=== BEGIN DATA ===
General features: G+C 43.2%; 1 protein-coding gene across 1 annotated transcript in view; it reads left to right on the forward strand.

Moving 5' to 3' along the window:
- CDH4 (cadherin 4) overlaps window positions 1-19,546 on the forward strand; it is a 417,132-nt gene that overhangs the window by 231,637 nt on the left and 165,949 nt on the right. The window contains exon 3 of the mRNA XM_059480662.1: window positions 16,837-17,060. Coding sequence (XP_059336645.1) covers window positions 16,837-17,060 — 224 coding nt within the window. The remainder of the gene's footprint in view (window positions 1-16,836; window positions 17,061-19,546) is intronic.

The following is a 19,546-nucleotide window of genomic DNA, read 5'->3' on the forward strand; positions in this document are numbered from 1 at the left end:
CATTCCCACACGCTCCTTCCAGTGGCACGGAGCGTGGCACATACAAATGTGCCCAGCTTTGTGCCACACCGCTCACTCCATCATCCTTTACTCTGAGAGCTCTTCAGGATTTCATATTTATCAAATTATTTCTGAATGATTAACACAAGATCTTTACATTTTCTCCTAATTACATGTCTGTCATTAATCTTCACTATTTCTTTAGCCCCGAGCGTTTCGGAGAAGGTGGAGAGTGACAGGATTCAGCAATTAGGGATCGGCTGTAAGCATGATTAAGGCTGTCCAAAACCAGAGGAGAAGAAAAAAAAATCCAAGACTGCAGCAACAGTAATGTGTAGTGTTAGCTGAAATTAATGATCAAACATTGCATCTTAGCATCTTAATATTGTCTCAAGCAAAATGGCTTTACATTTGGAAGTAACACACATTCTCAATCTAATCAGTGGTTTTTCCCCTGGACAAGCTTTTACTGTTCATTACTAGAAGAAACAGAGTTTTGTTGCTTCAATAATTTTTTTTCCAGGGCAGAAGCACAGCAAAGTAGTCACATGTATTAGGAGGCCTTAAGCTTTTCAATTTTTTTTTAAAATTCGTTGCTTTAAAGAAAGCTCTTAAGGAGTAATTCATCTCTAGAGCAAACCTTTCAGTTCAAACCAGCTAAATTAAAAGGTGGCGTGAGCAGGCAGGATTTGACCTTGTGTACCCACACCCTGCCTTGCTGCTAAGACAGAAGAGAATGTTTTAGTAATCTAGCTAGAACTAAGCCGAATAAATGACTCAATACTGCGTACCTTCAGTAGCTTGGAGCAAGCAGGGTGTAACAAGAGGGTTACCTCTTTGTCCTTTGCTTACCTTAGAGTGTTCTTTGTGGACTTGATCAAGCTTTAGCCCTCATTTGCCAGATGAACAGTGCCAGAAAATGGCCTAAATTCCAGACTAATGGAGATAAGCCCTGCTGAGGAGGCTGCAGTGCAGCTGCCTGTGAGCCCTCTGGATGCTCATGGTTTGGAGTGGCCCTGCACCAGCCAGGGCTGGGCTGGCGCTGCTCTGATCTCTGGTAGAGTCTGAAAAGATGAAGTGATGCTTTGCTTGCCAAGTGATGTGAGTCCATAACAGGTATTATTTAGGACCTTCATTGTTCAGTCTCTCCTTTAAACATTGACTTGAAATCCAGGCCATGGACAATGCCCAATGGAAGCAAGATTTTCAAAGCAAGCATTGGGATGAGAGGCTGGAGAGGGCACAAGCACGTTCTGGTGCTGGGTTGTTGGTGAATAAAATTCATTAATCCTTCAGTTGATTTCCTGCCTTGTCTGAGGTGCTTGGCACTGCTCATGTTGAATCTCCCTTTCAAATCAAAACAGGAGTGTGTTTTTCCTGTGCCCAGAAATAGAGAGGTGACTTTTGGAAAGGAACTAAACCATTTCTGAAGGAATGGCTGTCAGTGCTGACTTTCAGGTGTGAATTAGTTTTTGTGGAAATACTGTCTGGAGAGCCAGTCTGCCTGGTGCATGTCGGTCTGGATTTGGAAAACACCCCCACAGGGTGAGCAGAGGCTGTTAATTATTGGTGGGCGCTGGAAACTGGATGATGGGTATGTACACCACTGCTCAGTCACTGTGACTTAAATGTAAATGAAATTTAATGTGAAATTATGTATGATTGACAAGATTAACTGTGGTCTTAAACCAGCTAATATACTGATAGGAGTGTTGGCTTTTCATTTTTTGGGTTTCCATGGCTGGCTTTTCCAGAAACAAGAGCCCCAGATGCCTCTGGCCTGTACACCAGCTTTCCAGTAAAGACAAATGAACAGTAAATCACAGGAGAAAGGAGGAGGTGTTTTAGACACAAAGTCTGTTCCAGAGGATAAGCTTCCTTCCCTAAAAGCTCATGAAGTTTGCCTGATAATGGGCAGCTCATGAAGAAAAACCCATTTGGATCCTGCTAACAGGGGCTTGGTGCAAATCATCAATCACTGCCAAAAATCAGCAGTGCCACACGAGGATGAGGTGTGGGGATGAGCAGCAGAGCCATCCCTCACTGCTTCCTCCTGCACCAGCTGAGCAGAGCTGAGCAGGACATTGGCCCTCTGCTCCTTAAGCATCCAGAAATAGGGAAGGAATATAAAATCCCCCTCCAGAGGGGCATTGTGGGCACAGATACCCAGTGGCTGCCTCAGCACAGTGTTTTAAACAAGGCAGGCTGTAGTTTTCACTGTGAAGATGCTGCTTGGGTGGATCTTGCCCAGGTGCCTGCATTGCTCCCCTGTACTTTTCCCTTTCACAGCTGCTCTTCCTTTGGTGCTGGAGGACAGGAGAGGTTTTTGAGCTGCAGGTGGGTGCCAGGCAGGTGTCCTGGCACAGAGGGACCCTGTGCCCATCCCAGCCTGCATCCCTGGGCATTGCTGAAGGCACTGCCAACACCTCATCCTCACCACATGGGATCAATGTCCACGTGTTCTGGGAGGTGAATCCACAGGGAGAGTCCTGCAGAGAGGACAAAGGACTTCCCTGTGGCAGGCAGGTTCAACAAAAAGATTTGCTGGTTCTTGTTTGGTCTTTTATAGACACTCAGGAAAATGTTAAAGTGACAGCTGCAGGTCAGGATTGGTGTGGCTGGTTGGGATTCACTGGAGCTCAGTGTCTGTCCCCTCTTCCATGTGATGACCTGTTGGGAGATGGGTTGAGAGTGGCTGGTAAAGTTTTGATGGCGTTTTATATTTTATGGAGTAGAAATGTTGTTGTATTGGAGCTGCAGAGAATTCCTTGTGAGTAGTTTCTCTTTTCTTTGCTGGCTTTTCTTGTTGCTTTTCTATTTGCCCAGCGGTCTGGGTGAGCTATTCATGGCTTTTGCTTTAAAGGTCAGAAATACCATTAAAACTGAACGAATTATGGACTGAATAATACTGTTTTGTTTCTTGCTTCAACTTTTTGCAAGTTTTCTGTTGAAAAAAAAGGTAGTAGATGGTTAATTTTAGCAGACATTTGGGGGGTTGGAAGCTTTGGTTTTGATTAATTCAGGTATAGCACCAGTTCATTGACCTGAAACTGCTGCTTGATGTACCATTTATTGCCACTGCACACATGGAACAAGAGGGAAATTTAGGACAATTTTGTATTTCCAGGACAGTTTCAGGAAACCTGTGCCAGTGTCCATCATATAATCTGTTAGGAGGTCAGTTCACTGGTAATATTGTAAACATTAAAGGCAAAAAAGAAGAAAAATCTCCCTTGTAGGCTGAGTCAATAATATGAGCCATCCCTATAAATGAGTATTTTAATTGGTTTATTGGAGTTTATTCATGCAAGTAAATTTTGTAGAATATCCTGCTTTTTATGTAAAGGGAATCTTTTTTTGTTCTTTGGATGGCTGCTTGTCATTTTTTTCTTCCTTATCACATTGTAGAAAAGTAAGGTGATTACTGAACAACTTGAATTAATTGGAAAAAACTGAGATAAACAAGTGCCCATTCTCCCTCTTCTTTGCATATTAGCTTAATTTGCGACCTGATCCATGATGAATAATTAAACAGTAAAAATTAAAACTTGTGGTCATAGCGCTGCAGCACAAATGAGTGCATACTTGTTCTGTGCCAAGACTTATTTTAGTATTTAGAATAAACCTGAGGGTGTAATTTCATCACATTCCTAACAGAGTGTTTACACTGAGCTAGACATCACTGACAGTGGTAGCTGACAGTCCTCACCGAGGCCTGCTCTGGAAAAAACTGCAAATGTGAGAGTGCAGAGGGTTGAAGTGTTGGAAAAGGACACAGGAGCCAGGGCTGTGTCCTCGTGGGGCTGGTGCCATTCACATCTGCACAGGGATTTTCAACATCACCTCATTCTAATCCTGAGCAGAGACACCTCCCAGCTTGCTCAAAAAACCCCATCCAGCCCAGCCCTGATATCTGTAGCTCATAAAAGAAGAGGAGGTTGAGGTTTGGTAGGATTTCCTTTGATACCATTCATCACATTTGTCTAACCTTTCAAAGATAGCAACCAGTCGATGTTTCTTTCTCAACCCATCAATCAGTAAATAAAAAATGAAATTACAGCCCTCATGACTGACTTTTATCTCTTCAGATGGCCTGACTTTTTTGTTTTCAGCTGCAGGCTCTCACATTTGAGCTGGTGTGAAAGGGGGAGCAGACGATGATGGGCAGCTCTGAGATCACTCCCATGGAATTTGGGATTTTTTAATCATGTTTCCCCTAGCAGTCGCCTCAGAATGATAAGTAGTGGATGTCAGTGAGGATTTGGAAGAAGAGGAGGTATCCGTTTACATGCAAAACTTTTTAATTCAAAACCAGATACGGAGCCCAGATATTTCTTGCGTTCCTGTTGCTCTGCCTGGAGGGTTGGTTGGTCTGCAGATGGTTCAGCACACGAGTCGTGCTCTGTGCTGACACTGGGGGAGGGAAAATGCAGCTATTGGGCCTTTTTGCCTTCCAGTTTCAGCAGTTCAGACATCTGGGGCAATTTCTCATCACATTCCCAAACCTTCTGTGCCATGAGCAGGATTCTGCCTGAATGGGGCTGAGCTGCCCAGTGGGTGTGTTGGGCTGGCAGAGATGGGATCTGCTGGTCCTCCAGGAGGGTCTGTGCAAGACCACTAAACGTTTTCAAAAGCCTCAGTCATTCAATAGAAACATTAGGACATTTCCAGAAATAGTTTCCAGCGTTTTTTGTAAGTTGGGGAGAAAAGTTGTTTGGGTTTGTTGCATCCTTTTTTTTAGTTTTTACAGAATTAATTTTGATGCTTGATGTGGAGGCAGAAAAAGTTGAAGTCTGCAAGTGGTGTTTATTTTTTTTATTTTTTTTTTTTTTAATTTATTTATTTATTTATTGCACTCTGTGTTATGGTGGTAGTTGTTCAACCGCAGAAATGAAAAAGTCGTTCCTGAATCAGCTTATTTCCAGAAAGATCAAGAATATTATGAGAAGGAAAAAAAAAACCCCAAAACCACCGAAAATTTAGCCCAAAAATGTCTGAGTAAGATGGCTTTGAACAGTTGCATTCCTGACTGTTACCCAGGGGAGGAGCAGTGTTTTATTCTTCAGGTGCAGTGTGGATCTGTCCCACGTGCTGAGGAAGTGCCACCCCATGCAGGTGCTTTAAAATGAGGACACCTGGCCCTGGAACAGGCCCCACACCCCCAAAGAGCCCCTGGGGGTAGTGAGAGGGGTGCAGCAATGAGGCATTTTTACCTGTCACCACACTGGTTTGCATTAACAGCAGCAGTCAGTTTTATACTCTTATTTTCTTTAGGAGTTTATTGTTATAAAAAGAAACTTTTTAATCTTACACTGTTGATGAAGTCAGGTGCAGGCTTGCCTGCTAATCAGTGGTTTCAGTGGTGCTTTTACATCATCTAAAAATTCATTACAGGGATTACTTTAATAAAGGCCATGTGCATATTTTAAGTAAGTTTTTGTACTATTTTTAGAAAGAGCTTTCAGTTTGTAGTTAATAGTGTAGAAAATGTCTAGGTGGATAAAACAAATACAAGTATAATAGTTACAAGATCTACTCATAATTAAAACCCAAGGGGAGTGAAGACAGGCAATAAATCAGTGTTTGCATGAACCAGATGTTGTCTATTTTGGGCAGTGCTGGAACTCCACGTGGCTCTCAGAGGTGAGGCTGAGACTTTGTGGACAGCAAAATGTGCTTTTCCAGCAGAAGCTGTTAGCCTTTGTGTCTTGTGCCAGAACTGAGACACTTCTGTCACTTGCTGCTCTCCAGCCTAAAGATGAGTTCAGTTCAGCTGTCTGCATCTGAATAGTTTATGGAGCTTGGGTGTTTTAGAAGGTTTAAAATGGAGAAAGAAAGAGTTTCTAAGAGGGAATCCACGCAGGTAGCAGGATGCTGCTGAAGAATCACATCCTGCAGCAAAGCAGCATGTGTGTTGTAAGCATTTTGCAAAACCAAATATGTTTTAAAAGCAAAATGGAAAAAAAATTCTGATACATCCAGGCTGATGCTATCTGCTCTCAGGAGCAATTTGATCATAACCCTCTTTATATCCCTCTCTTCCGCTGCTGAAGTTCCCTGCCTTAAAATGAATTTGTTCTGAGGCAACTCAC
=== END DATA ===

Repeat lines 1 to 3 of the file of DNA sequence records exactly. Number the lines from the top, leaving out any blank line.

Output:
General features: G+C 43.2%; 1 protein-coding gene across 1 annotated transcript in view; it reads left to right on the forward strand.

Moving 5' to 3' along the window:
- CDH4 (cadherin 4) overlaps window positions 1-19,546 on the forward strand; it is a 417,132-nt gene that overhangs the window by 231,637 nt on the left and 165,949 nt on the right. The window contains exon 3 of the mRNA XM_059480662.1: window positions 16,837-17,060. Coding sequence (XP_059336645.1) covers window positions 16,837-17,060 — 224 coding nt within the window. The remainder of the gene's footprint in view (window positions 1-16,836; window positions 17,061-19,546) is intronic.